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article imageGoogle Chrome bug lets sites secretly record from your webcam

By James Walker     May 30, 2017 in Technology
A bug in Google Chrome could allow malicious webpages to surreptitiously record video without your knowledge. The warning comes from a security researcher who discovered a way to bypass Chrome's usual indication that a recording is active.
When you're on a webpage that's using your camera or microphone, Chrome adds a red dot to the title of the tab. Situated just to the left of the close button, this dot lets you know that the tab is actively uploading your voice and video data. It's meant to let you identify sites that have gained access to your hardware without your permission.
Bleeping Computer reports that AOL web developer Ran Bar-Zik has discovered a way that lets websites avoid displaying this indicator. According to Bar-Zik, the code that's actually using the camera or mic doesn't need to run on the tab where permission was granted to use the hardware.
In other words, a malicious site could trick the user into granting permission and then open a new tab to complete the recording. The new tab wouldn't show the red dot so the attackers could collect audio and video over a prolonged period of time without alerting the computer owner. In a perfect situation, this could occur for hours if the tab was disguised and the user didn't notice its presence.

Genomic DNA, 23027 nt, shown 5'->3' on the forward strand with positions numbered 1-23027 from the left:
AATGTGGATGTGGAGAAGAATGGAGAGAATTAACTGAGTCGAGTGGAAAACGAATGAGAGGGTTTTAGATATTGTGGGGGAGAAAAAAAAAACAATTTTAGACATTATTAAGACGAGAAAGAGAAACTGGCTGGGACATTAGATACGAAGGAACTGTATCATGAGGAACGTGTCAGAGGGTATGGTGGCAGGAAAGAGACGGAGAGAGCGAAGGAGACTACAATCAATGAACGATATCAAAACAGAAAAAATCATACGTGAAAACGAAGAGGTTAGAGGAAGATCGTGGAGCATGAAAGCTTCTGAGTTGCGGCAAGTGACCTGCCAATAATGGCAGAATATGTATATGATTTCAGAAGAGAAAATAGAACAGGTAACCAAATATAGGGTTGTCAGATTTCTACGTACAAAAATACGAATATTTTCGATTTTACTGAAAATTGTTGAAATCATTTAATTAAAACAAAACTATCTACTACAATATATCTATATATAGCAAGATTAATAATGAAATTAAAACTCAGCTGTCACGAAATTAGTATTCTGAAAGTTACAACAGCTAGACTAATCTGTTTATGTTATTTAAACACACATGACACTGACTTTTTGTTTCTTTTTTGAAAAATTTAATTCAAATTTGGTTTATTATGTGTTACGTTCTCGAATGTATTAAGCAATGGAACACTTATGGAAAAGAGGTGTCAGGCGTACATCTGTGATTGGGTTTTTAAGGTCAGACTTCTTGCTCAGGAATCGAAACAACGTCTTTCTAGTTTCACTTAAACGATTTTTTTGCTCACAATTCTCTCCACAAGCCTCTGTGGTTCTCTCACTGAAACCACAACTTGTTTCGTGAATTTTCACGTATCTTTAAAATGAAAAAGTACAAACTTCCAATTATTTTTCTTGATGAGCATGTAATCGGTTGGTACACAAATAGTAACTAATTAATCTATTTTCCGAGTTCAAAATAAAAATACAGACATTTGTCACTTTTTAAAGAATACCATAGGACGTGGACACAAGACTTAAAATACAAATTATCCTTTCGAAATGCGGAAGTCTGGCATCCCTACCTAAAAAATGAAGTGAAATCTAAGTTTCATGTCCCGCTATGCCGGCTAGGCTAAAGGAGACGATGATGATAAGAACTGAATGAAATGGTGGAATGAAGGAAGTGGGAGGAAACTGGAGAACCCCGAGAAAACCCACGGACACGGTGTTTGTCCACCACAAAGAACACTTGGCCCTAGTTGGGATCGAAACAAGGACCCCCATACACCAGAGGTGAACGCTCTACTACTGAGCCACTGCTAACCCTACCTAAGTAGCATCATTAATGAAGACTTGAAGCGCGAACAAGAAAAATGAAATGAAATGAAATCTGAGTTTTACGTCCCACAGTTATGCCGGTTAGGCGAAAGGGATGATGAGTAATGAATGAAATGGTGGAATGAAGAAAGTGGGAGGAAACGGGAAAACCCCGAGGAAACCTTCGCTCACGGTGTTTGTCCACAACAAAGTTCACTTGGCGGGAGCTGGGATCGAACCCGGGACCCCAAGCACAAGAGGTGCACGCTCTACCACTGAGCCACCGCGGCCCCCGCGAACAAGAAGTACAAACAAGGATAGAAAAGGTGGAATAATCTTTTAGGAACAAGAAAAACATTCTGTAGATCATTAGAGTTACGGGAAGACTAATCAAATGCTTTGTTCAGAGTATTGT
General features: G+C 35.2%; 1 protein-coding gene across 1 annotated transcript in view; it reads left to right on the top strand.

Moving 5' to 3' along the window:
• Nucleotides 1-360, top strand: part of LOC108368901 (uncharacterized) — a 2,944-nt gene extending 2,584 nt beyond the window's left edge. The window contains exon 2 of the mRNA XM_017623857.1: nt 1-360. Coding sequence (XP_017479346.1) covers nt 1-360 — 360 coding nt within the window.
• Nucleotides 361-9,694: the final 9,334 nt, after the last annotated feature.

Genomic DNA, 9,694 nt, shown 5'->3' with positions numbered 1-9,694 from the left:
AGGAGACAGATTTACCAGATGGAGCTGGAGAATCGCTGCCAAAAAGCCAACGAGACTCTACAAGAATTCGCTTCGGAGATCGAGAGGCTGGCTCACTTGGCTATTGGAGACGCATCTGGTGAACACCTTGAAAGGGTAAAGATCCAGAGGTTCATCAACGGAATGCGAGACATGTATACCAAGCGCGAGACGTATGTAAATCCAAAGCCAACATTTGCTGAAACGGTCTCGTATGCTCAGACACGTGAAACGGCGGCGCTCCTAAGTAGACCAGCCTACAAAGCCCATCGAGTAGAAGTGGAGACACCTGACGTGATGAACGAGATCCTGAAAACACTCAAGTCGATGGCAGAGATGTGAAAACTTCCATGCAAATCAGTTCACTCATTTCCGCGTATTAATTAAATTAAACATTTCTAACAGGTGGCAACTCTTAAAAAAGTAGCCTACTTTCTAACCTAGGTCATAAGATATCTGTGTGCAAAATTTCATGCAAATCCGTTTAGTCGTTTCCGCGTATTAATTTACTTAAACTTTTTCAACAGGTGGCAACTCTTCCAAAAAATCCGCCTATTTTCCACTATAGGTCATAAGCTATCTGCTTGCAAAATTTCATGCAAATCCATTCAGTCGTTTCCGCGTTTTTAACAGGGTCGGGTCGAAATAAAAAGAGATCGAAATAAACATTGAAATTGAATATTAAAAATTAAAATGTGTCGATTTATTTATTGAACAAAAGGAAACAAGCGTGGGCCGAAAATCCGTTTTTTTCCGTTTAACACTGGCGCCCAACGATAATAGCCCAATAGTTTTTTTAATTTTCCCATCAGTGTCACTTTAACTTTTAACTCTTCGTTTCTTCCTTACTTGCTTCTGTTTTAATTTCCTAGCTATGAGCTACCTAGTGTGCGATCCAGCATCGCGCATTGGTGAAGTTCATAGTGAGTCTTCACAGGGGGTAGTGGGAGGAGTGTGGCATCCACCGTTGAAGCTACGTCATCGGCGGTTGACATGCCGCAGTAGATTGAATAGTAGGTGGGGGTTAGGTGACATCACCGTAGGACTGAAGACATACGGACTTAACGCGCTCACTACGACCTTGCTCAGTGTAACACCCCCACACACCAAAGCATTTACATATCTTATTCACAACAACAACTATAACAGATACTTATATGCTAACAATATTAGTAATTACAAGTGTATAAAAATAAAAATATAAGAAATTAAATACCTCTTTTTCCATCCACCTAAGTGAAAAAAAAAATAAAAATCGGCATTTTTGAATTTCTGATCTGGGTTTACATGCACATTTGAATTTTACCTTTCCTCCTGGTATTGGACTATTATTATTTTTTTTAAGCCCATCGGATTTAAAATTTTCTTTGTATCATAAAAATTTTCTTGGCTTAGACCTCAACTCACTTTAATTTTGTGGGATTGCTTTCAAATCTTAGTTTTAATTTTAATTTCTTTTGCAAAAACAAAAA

In a proof of concept attack created by the developer, the original webpage obtains permission from the user to access the webcam and microphone. It then opens a popup window containing a button to record audio. When you click the button, 20 seconds of audio is recorded from your device, even though permission hasn't been granted to the window. The red recording dot is not displayed.
Although the bug is relatively minor, Bar-Zik warned it's still a viable attack vector that could be effective against less technically savvy users. However, Google said the issue "isn't really a security vulnerability," pointing out that other implementations of the technology – such as the Chrome mobile app – don't display a dot at all. It said it is "looking at ways" of improving on the indicator though.
"This isn't really a security vulnerability - for example, WebRTC on a mobile device shows no indicator at all in the browser," Google said in response to the bug filing. "The dot is a best-first effort that only works on desktop when we have chrome UI space available. That being said, we are looking at ways to improve this situation."
Bar-Zik suggested the proof of concept could easily be weaponised to have a more severe impact on the user. He said that any real world exploitation of the issue would not be obvious. An attacker could open very small popups or periodically flash a window open to check if a target user is speaking.
One way of disguising the popup could be to display an advert, making it look like the kind of alert many website users will already be familiar with. This could be a good way to distribute the attack as some users may not immediately close the ad. While the immediate implications aren't too serious, there are opportunities for attackers to invade on privacy using the method.
More about Google, Google chrome, Websites, Cybersecurity, Privacy
 
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